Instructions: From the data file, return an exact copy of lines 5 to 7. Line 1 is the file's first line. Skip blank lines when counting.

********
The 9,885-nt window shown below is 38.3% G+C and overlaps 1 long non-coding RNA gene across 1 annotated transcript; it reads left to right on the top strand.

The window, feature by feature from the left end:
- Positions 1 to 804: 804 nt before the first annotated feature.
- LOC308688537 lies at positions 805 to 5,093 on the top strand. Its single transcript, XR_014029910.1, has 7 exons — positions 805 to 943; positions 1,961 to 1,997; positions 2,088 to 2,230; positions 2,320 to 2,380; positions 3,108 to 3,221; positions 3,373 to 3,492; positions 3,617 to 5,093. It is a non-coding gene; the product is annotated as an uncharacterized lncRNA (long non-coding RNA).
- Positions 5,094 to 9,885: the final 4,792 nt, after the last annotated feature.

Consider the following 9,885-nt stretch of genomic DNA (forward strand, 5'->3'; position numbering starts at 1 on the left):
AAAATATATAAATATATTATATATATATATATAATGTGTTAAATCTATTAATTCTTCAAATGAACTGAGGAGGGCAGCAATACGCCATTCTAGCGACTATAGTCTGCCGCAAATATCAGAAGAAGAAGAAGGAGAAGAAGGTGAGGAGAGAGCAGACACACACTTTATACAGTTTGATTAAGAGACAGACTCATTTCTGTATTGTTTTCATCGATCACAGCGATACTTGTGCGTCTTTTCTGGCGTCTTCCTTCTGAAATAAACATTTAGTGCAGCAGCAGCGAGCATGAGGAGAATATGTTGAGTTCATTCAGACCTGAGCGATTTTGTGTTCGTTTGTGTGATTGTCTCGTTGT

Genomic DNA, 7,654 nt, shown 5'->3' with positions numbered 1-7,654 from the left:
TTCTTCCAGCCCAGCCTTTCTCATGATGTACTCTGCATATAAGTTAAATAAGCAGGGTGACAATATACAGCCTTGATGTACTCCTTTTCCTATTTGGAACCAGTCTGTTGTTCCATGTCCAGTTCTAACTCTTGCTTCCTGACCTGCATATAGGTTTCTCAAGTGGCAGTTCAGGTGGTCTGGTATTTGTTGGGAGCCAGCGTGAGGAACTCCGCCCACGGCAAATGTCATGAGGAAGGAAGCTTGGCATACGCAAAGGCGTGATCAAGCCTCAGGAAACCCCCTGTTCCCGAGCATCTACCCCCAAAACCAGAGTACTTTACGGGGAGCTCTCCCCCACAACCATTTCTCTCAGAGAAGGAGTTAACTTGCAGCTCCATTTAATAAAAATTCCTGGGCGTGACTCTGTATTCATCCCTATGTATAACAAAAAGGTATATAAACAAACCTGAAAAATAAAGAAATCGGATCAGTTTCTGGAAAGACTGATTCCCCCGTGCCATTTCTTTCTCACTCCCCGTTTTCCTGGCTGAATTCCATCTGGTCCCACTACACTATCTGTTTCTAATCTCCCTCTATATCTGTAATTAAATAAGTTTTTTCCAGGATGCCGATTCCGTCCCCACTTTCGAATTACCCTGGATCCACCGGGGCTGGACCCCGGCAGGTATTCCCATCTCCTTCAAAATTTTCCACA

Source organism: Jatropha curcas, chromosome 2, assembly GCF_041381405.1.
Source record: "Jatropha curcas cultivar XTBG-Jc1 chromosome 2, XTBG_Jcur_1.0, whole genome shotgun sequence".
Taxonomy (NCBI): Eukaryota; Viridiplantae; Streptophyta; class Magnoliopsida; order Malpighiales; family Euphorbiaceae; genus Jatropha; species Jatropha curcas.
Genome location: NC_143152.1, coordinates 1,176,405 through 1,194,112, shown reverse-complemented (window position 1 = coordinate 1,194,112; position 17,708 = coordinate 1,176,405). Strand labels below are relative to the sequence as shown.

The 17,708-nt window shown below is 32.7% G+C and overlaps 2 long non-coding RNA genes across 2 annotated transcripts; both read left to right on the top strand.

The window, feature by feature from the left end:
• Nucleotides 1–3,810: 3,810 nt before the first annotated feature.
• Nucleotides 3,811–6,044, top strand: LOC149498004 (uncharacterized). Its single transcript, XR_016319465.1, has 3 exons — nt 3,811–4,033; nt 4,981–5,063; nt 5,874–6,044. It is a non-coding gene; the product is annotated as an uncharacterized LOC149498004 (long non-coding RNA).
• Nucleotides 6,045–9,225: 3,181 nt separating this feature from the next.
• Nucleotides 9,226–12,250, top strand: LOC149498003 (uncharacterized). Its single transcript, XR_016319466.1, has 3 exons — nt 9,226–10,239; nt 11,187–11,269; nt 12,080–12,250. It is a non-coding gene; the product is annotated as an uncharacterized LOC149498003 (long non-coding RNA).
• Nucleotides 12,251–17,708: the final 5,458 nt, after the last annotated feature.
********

- Positions 5,094 to 9,885: the final 4,792 nt, after the last annotated feature.

Consider the following 9,885-nt stretch of genomic DNA (forward strand, 5'->3'; position numbering starts at 1 on the left):
AAAATATATAAATATATTATATATATATATATAATGTGTTAAATCTATTAATTCTTCAAATGAACTGAGGAGGGCAGCAATACGCCATTCTAGCGACTATAGTCTGCCGCAAATATCAGAAGAAGAAGAAGGAGAAGAAGGTGAGGAGAGAGCAGACACACACTTTATACAGTTTGATTAAGAGACAGACTCATTTCTGTATTGTTTTCATCGATCACAGCGATACTTGTGCGTCTTTTCTGGCGTCTTCCTTCTGAAATAAACATTTAGTGCAGCAGCAGCGAGCATGAGGAGAATATGTTGAGTTCATTCAGACCTGAGCGATTTTGTGTTCGTTTGTGTGATTGTCTCGTTGT